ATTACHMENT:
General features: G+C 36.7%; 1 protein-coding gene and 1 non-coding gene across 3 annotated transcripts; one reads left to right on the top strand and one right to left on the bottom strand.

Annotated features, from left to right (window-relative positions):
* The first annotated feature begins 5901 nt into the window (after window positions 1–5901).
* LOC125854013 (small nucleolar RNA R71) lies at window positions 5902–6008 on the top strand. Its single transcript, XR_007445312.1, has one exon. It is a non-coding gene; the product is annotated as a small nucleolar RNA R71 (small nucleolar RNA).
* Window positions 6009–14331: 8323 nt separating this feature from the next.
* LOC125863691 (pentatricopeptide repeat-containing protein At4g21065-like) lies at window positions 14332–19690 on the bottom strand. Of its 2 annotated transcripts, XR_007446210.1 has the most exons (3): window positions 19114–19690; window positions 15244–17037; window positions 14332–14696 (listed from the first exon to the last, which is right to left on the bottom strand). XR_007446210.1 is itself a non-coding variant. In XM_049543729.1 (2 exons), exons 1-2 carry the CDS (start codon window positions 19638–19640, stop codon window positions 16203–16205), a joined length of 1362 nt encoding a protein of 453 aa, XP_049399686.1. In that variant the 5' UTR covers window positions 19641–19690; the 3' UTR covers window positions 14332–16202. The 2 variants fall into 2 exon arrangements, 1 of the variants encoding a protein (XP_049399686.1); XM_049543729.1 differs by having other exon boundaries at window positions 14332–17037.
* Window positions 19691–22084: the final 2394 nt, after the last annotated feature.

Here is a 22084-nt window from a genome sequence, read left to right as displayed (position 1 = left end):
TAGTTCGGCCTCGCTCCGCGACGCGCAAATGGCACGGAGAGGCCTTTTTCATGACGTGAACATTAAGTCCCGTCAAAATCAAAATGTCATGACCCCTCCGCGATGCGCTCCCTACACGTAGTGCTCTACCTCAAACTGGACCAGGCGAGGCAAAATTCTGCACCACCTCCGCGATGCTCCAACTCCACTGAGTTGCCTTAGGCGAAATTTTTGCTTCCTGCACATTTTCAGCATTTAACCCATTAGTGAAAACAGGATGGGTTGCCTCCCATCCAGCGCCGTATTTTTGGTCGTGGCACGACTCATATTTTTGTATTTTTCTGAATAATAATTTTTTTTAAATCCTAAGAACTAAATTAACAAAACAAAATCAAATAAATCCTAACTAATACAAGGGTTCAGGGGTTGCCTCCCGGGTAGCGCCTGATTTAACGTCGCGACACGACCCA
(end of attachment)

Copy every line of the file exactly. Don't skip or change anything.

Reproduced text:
General features: G+C 36.7%; 1 protein-coding gene and 1 non-coding gene across 3 annotated transcripts; one reads left to right on the top strand and one right to left on the bottom strand.

Annotated features, from left to right (window-relative positions):
* The first annotated feature begins 5901 nt into the window (after window positions 1–5901).
* LOC125854013 (small nucleolar RNA R71) lies at window positions 5902–6008 on the top strand. Its single transcript, XR_007445312.1, has one exon. It is a non-coding gene; the product is annotated as a small nucleolar RNA R71 (small nucleolar RNA).
* Window positions 6009–14331: 8323 nt separating this feature from the next.
* LOC125863691 (pentatricopeptide repeat-containing protein At4g21065-like) lies at window positions 14332–19690 on the bottom strand. Of its 2 annotated transcripts, XR_007446210.1 has the most exons (3): window positions 19114–19690; window positions 15244–17037; window positions 14332–14696 (listed from the first exon to the last, which is right to left on the bottom strand). XR_007446210.1 is itself a non-coding variant. In XM_049543729.1 (2 exons), exons 1-2 carry the CDS (start codon window positions 19638–19640, stop codon window positions 16203–16205), a joined length of 1362 nt encoding a protein of 453 aa, XP_049399686.1. In that variant the 5' UTR covers window positions 19641–19690; the 3' UTR covers window positions 14332–16202. The 2 variants fall into 2 exon arrangements, 1 of the variants encoding a protein (XP_049399686.1); XM_049543729.1 differs by having other exon boundaries at window positions 14332–17037.
* Window positions 19691–22084: the final 2394 nt, after the last annotated feature.

Here is a 22084-nt window from a genome sequence, read left to right as displayed (position 1 = left end):
TAGTTCGGCCTCGCTCCGCGACGCGCAAATGGCACGGAGAGGCCTTTTTCATGACGTGAACATTAAGTCCCGTCAAAATCAAAATGTCATGACCCCTCCGCGATGCGCTCCCTACACGTAGTGCTCTACCTCAAACTGGACCAGGCGAGGCAAAATTCTGCACCACCTCCGCGATGCTCCAACTCCACTGAGTTGCCTTAGGCGAAATTTTTGCTTCCTGCACATTTTCAGCATTTAACCCATTAGTGAAAACAGGATGGGTTGCCTCCCATCCAGCGCCGTATTTTTGGTCGTGGCACGACTCATATTTTTGTATTTTTCTGAATAATAATTTTTTTTAAATCCTAAGAACTAAATTAACAAAACAAAATCAAATAAATCCTAACTAATACAAGGGTTCAGGGGTTGCCTCCCGGGTAGCGCCTGATTTAACGTCGCGACACGACCCA